Off on another path...again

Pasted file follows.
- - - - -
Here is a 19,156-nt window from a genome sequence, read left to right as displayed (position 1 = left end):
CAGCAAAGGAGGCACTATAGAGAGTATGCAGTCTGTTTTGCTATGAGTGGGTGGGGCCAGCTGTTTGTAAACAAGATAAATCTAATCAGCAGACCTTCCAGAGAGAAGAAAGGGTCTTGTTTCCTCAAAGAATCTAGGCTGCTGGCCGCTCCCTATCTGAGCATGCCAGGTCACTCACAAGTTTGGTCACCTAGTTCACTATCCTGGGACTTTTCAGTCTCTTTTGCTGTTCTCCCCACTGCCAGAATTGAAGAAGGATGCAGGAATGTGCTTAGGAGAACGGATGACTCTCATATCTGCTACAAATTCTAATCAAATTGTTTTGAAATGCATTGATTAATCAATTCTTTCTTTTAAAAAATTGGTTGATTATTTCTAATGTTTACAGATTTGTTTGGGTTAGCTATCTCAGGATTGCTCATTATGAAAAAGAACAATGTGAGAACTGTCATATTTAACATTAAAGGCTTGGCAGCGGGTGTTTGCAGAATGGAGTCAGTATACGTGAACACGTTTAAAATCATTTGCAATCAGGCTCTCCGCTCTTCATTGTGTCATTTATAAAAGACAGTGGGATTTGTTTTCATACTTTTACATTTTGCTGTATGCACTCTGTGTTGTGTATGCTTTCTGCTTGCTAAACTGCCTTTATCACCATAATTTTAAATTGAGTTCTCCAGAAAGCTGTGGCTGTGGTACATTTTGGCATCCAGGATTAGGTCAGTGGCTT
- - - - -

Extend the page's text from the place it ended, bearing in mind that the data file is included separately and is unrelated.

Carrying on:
I thought by now that I would have figured that there are no expectations on this journey. By now I should know that the things that I thought would be, generally aren't and the things that I never even dreamed of have a way of finding their way into my life. Yet still I sit here surprised. On the heals of just finishing the triennial IEP I am still somehow shocked with the direction things are going. Let me explain as I know that I haven't been blogging much and it is because I have been busy listening to my local expert on Rett Syndrome, Claire. I don't know how it happened, but slowly, with the best intentions in mind, I lost track of listening to her first and foremost. I have had the blessing of access to people who know a lot about rett and all of the different facets of it. I listened enough to Claire to know that she had a lot to say so I worked tirelessly to get her a computer to enable her to do that. She was 4 when we got the Eco2 for our home and it was awesome. Then we had a speech therapist that was A.mazing and worked to teach Claire the Unity language and Claire had a lot of success with it. However, with that success came other stuff. By other stuff I mean dystonia. Dystonia is one of those words that when the pulmonologist or the GI ask you what the neuro said and you tell them the nuero said it is "dystonia" they get a disturbed look of fright on their face and then wish you the best of luck. We have been advised against medicating the dystonia as the meds would pretty much wipe her out. With that I sat and looked at my options. Out of all of the people that know so much about how bodies work it was Claire that had the key to our dilemma and so I started to listen better to her. The hard part is that in order to listen to Claire, I pretty but have to turn the volume down on the rest of life so I have become a bit of a recluse. But in my time away she has taught me so much. We are using the Eco2 less than ever and it is a good thing. I know you never thought that I would say that, neither did I! She does still use it and loves to have her voice but it is her non-verbals that are more amazing than ever. Over the last few months she has chosen signals for when she needs to go to the bathroom and when she is overwhelmed and needs space and neither of the signals involve her screaming. In fact, I don't remember the last time that I heard her scream. She is emoting sadness and frustration but no more just random screams. It is really awe inspiring to see how she has taught us around her how she works and as we see it and honor it she is at peace. So in her IEP meeting I found myself not wanting any more inclusion time. Fact is, the general ed kids are nice but don't really get her. Claire likes to have a quiet place to do her work from the general ed teacher so I am not pushing for her to have more time mainstreaming like I thought I would. Also her primary mode of communication is a simple yes/no with which she can very well control her world. She does use her talker to socialize and tell her needs, but it isn't her only option. Her silent voice has gotten so much more articulate. Something that I am so deeply grateful for but indeed, I never saw that one coming! She has taught me to push less and just be. When she has her good days and her body works she stuns her teachers with how accurate she is at math, reading and writing. So on the bad days we just casually expose her to all of the stuff that we think she needs to learn. She reminds us that just because she doesn't look like she is listening that she isn't soaking in every drop. So I go from here, trying to not go in any direction but just with the way that the wind is blowing, and hoping that it is a gentle breeze and not a hurricane.